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Interview – Elizabeth Morris of Allo Darlin’

 Before the release of their new album, Laurence Morgan and Roosa Päivänsalo posed some questions for Allo Darlin’s lead singer, Elizabeth Morris.

  1. Allo Darlin’s third album, “We Come From The Same Place”, is out now. How does it feel compared to releasing your debut album? Do you feel more secure about letting your music be heard by the world?

It feels very different. When you release your first album, you really feel like it’s your only chance, and if nobody likes it you will never have the opportunity to make another one. Luckily for us we did get that opportunity, and consequently I have felt a lot more relaxed about making this album and putting it out into the world. We are also all older now obviously, and that helps with confidence.


    2.   You’re now based in Florence, how has living there been so far? To what extent do you think the change of environment has affected your songwriting? 

I have loved the experience of living in Italy and learning a new language. The complete change of pace and lifestyle has been incredible after struggling in London for 8 years. It has made me very happy. A change is a powerful thing, I am not completely sure yet how it has affected my writing, but I do find it inspiring in all sorts of ways.


      3.You’ve said in interviews that you often find songwriting tricky. Do you do anything specific to find ways around songwriting, or do you just wait for an idea to manifest itself inside your head? 

It is difficult sometimes to write songs, like working out a puzzle. Sometimes it can be really frustrating, but this time around I found writing a joy and very easy, which was really the first time it had been like that. I generally need to work to some kind of deadline, and rather than wait for inspiration I am always thinking of what I could write about. Sometimes it doesn’t work out, sometimes one song will turn into another one. It is a pretty strange and fascinating process, it’s definitely not linear.


7180639616_37244f6f8d_h       4. Your music is widely praised, yet you’re often lumbered with adjectives like “twee” or “quaint”. Do you ever feel like some critics don’t take you as seriously as you’d like to be?

I’m sure they don’t, and sometimes that bothers us, Paul in particular maybe, but over time you begin to realise that it is pointless getting cross about it. I can see why, particularly with our first album, people would think that. I can’t force anyone to look beyond those stereotypes if they don’t want to. I appreciate it when people do however.


       5. On “Bright Eyes“, you once again sing a duet, a song type which is almost becoming a dying art form. Do you enjoy writing duets, and the possibilities they bring? 

I think it makes a nice break on an album, to hear a different voice from the one you’re used to. I guess that is why I really like them. I also really love Paul’s singing and wanted to give him a chance to show that off, so I wrote the song with him in mind. It’s a real thrill for me to hear him sing it every night.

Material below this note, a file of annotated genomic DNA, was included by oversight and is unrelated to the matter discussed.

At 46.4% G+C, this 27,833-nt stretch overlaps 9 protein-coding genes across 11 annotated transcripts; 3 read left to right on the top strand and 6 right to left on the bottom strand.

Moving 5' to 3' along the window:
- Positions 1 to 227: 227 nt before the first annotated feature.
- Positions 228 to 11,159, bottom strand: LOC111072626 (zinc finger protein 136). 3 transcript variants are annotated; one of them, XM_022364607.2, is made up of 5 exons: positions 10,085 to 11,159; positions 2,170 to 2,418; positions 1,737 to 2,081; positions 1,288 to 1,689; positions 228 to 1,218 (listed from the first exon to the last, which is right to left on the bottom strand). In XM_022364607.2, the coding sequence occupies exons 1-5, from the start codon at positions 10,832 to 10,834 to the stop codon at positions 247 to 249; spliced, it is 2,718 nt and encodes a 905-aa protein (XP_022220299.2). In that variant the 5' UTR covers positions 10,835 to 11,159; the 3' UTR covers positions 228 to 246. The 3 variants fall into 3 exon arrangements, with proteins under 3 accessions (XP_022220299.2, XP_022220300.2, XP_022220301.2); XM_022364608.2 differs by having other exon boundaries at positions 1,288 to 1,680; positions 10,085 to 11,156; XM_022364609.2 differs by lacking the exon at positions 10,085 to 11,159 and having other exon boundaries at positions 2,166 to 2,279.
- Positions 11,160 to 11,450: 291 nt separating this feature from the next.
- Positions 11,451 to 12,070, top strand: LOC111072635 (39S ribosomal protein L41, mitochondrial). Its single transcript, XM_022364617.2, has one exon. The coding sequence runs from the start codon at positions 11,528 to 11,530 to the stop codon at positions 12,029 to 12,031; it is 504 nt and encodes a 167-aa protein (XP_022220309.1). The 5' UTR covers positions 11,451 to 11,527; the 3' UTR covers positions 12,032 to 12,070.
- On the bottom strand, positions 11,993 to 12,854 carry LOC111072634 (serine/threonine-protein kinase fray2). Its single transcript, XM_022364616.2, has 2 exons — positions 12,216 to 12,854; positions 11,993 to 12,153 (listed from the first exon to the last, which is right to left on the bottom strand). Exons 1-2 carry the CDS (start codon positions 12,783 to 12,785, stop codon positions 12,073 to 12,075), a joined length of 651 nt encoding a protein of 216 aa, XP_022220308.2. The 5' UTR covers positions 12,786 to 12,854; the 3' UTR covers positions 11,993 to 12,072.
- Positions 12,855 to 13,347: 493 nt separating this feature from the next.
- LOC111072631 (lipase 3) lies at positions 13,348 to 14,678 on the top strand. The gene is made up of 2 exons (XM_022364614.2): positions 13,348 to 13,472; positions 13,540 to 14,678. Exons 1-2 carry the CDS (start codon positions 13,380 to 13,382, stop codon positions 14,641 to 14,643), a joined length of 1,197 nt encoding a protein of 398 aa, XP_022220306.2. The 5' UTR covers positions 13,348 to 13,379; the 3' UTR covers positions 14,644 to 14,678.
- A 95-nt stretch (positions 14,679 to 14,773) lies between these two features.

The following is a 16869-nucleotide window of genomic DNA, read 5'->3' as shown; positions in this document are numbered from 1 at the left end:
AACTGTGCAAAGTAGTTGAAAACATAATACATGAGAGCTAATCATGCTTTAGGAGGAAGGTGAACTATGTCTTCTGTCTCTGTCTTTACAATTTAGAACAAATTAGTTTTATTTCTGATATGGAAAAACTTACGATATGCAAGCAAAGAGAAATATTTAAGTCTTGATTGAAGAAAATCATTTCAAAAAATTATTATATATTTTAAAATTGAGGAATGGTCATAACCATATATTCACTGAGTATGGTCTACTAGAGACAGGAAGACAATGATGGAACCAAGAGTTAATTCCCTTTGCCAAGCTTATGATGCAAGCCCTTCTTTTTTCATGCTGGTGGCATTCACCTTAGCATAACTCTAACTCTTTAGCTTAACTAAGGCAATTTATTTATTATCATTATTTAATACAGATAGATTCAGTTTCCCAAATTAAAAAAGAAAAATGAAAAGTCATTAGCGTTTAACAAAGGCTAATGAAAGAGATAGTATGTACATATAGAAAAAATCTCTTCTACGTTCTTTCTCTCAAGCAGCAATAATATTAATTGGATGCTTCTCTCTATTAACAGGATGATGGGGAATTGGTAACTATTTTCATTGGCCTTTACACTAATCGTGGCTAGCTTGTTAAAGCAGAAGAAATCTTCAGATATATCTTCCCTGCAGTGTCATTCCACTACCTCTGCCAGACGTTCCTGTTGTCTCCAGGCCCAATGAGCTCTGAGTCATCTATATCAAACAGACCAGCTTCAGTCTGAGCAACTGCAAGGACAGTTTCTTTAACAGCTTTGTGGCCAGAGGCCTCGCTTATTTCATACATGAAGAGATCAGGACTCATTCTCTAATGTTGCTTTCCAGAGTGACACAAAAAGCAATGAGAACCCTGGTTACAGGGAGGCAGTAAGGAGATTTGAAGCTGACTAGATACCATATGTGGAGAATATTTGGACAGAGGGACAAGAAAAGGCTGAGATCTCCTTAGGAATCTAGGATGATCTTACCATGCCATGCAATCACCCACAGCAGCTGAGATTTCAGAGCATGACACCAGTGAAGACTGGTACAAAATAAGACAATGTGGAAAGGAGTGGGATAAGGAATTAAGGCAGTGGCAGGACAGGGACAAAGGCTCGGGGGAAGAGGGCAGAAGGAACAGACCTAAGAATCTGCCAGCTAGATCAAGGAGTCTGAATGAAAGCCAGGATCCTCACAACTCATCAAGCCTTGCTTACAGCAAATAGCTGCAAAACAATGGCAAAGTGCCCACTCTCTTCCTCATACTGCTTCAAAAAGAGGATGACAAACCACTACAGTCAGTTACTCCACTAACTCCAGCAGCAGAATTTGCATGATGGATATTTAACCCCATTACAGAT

6. It’s often been said that you manage to capture an instinctively live sound when recording your albums. Do you tend to focus on achieving a togetherness within the band, rather than trying to get your individual parts sounding perfect? 

Well that is the magic of recording, and really you need time and practise to achieve that. I’d say that in the band the approach varies. With the rhythm section the goal really is to achieve togetherness, Paul is a pretty big perfectionist so likes to get his part as good as he can make it. I’m kind of open to other people’s opinion, but I’d say I am a pretty big perfectionist too when it comes to my singing.

“It is a pretty strange and fascinating process, it’s definitely not linear.


Your bassist Bill Botting said that you were “adept” at “realising that beginnings and endings have a lot in common”. Which inspire you to write more?

Good question, I think both have inspired this album. I think beginnings have inspired more on this record though. It’s too easy to dwell on endings and the past.


8. You’re playing a few shows in the UK this year, including in Manchester and in Wakefield. Are there many differences to gigging in the UK, compared to somewhere like the USA? 

Yes, geographical at least. Playing in the UK is nice because the distances are so much smaller, and we have a lot more time. However the huge distances themselves are inspiring in the US, and part of the thrill is not knowing what the show will be like. Sometimes only 20 people will show up, sometimes 200. Seeing the landscape change here in the US is also exciting. But the UK is our home crowd and the best thing about travelling is going home.


9.You’ve said before that everything seems better in the past – do you feel that sense of nostalgia with your own music, and does it frustrate you in any way?

What I’ve said is that as a society we tend to think that everything is better in the past and of course that isn’t true. I am frustrated by this idea, which is reflected in the songs “History Lessons” and “Crickets In The Rain” on the album.


10. Will you continue to write while on tour, or will you be content in just playing music from the new album?

I don’t write songs on the road, but I try to keep a travel diary. We drive and manage ourselves so there isn’t any energy left over for songwriting. We are very content playing these new songs to people and being together again.